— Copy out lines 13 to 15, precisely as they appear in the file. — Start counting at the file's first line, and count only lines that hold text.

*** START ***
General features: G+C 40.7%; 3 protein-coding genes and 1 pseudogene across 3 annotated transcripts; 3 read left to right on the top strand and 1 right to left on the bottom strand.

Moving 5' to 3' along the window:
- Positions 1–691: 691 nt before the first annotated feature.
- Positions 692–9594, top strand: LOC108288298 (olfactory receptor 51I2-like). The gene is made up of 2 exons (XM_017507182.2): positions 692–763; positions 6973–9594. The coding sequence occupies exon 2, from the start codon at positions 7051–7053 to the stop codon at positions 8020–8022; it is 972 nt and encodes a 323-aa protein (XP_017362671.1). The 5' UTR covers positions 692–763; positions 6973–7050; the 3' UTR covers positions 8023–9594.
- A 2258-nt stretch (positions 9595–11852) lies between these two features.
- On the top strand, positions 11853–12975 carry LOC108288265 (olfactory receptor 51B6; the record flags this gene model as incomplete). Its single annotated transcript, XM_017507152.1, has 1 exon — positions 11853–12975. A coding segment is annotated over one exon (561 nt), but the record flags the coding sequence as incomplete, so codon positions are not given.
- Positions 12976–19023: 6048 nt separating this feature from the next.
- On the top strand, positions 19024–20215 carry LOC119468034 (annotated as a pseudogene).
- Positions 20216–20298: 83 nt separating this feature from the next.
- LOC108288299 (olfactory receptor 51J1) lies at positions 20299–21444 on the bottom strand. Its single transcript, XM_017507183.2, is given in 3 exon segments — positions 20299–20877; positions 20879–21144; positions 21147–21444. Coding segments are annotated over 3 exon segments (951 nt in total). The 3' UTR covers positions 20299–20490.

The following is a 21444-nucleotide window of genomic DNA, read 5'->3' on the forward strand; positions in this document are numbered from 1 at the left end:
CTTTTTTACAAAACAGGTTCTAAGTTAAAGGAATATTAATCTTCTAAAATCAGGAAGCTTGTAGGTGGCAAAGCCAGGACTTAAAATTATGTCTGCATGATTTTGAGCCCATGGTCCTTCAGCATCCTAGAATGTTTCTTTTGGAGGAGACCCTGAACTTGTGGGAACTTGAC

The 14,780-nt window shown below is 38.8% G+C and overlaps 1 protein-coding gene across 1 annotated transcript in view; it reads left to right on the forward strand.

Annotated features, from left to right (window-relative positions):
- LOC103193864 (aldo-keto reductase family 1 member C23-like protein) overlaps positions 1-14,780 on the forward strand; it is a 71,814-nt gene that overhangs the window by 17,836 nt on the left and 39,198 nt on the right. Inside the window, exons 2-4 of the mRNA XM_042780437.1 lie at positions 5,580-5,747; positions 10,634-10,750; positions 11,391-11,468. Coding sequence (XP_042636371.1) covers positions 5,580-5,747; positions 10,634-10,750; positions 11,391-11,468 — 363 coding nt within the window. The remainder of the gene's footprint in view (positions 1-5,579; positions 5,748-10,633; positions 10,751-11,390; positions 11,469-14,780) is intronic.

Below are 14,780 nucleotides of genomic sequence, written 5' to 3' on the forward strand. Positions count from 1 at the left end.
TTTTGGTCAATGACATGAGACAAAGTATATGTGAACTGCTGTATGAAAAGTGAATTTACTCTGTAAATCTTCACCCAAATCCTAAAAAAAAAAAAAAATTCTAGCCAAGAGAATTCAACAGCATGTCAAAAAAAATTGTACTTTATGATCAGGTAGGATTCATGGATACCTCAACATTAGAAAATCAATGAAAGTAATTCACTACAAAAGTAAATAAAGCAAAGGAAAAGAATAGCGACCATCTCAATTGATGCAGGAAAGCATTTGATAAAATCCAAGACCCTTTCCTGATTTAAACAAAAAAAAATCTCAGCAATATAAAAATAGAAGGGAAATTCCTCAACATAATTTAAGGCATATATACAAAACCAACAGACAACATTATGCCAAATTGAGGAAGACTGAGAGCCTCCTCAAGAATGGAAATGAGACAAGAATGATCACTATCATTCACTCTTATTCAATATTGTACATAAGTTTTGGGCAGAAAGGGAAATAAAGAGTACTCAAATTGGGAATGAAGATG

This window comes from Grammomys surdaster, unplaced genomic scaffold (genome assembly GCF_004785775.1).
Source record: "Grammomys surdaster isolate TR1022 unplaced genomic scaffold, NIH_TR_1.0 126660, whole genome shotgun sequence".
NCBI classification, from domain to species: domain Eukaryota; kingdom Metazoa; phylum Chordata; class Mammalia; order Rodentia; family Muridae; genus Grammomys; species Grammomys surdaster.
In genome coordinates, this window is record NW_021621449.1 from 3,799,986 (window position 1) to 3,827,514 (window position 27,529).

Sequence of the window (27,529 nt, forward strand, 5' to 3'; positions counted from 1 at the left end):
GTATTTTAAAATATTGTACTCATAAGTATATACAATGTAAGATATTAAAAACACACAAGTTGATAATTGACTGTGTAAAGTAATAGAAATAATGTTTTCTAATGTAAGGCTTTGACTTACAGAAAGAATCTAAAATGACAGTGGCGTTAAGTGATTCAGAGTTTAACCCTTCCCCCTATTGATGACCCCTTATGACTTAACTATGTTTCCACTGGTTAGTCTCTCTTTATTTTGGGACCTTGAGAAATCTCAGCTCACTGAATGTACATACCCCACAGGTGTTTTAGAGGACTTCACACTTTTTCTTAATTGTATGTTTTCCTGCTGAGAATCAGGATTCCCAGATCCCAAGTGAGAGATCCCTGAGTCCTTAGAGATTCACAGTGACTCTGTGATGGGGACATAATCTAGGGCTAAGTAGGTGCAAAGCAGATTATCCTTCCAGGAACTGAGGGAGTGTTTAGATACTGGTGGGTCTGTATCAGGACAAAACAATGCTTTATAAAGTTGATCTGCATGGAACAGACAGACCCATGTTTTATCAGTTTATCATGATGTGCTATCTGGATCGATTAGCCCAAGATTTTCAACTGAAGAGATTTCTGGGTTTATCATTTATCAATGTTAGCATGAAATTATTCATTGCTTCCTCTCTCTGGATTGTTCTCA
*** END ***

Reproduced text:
The 14,780-nt window shown below is 38.8% G+C and overlaps 1 protein-coding gene across 1 annotated transcript in view; it reads left to right on the forward strand.

Annotated features, from left to right (window-relative positions):
- LOC103193864 (aldo-keto reductase family 1 member C23-like protein) overlaps positions 1-14,780 on the forward strand; it is a 71,814-nt gene that overhangs the window by 17,836 nt on the left and 39,198 nt on the right. Inside the window, exons 2-4 of the mRNA XM_042780437.1 lie at positions 5,580-5,747; positions 10,634-10,750; positions 11,391-11,468. Coding sequence (XP_042636371.1) covers positions 5,580-5,747; positions 10,634-10,750; positions 11,391-11,468 — 363 coding nt within the window. The remainder of the gene's footprint in view (positions 1-5,579; positions 5,748-10,633; positions 10,751-11,390; positions 11,469-14,780) is intronic.